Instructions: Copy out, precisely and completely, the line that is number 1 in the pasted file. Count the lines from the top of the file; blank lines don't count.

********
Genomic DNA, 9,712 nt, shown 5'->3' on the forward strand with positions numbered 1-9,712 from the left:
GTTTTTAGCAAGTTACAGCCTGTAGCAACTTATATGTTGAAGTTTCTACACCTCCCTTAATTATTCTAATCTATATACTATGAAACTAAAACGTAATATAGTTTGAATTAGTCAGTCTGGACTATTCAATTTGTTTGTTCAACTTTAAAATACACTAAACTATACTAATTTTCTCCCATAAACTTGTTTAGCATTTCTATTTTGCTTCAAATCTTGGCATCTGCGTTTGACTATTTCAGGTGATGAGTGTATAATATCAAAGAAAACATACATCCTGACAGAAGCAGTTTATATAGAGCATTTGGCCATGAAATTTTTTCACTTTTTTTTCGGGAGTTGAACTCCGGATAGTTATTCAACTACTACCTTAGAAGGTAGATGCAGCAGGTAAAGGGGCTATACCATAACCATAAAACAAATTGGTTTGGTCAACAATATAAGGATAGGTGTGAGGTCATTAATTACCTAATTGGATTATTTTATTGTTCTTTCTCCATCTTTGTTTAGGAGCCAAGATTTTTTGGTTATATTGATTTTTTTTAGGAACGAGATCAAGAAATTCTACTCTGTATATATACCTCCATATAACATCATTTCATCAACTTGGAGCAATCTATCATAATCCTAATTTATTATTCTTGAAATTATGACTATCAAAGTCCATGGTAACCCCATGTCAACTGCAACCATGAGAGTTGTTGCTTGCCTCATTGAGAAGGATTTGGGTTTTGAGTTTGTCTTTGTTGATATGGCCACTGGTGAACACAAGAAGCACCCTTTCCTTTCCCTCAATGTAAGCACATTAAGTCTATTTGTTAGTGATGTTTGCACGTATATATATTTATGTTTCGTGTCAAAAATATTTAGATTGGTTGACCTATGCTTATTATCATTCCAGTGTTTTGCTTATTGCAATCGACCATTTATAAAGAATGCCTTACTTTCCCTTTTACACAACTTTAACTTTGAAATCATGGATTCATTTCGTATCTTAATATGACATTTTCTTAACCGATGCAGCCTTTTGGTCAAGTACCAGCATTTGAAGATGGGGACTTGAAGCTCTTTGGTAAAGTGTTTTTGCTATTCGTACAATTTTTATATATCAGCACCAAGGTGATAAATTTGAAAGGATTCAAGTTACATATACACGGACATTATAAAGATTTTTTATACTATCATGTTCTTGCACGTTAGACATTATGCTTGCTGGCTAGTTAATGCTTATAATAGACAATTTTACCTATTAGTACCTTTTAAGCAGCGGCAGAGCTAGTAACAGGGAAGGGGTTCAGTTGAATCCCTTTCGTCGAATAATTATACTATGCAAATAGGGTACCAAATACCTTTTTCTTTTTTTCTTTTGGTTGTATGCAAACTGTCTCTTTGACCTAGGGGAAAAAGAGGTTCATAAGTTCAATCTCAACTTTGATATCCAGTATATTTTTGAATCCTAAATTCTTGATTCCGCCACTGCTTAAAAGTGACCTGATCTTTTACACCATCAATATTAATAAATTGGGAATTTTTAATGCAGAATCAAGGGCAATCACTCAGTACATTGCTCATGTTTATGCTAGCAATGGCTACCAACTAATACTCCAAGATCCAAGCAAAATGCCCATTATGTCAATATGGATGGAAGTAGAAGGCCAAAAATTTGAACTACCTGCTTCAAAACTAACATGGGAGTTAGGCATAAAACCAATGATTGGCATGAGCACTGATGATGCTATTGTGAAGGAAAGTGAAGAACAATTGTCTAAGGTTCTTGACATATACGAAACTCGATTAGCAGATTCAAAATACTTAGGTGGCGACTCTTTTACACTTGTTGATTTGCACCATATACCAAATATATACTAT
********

Genomic DNA, 9,712 nt, shown 5'->3' on the forward strand with positions numbered 1-9,712 from the left: